Making samosas recently, I ran out of filling. As is my habit when working with phyllo pastry, I reached for the jar of Nutella to fill the last scraps of dough. Oh my. When using spring roll wrappers, which are light and crisp when cooked, the end result is a pastry-like cookie with a golden, shattering shell that reveals soft chocolate and hazelnut within. If you sprinkle them with sugar (I used vanilla sugar) as soon as they’re cooked, the sugar will adhere to the warm exterior, adding another dimension of sweetness and crunch.
If you’ve never folded a samosa, it may take a few tries to get the hang of it, but once you do, it’s a breeze. This is a good how-to video. Generally you want to fold over the end of a strip of wrapper to form a triangle, form it again to form a pocket, fill the pocket, then keep folding, maintaining the triangle shape, to the end of the wrapper. Use the paste to seal it closed and fill any holes in the tips of the three corners. Even if they don’t look perfect, they’ll still taste great. (Just call them “rustic”.)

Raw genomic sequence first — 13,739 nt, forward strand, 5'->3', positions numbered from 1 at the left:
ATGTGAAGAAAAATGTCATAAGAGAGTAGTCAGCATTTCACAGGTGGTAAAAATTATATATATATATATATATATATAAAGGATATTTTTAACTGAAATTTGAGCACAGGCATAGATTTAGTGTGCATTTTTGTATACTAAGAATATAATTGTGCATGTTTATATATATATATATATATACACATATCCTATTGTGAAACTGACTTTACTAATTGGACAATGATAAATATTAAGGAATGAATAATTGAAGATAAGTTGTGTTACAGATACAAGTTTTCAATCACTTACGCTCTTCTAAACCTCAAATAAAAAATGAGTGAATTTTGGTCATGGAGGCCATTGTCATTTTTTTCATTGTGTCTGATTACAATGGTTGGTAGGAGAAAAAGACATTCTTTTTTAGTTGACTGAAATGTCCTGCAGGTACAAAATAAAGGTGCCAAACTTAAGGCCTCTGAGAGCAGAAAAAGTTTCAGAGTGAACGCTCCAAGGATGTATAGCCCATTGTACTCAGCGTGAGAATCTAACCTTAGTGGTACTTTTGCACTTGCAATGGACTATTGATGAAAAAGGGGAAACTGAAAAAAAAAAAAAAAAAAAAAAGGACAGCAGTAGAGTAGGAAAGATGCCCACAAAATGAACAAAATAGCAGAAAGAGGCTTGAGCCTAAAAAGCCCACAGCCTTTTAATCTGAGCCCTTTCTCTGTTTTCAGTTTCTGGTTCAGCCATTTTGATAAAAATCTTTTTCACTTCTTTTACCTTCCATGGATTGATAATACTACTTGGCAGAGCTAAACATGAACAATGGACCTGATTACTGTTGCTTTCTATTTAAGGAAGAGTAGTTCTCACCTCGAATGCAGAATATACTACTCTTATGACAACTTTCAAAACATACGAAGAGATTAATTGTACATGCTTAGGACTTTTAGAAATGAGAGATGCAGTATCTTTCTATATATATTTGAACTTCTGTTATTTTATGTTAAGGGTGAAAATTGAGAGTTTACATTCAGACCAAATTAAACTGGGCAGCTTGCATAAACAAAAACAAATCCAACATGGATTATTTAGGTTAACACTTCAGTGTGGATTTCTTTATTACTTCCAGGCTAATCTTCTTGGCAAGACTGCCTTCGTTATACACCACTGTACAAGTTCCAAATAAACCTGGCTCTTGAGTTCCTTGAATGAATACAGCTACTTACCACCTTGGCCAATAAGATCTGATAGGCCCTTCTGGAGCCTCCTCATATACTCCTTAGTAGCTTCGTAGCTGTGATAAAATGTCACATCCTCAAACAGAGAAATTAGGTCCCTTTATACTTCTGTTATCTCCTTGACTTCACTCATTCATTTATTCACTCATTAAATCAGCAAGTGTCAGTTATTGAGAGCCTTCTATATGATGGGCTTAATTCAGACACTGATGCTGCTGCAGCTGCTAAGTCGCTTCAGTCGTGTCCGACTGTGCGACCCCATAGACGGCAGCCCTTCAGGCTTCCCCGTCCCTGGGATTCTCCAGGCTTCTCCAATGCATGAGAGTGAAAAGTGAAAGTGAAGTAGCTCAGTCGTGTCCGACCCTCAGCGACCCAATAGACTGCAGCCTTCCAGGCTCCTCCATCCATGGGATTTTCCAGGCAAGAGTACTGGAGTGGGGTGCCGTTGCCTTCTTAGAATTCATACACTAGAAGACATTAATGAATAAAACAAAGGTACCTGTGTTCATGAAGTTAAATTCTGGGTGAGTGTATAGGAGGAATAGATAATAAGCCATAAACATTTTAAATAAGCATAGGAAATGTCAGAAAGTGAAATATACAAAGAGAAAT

2 Tbsp. all-purpose flour
3 Tbsp. water
1 pkg. large spring roll wrappers, thawed if frozen
1 small jar Nutella
canola oil, for cooking
sugar, for sprinkling
In a small dish, stir together the flour and water to form a paste. Cut the spring roll wrappers, which will be square, into three strips.
Fold the end of one strip over to form an equal-sided triangle, then fold over again, maintaining the triangle shape. Lift it up and spoon a bit of Nutella into the pocket. (Alternatively you could drop a small spoonful onto the end of the strip as it lays on your work surface, then fold it over to make a triangle and continue from there.) Continue folding back and forth, maintaining the triangle shape. When you get close to the end, brush the last piece of the strip with some paste and seal it closed. If there are holes in any of the three tips, seal them with a bit of paste.
In a medium heavy pot, heat a couple inches of oil over medium-high heat until hot but not smoking. Fry a few samosas at a time, without crowding the pot, flipping as necessary as they turn brown. Remove with tongs or a slotted spoon to paper towels to drain. Sprinkle with sugar and serve warm. Makes about 2 dozen small samosas.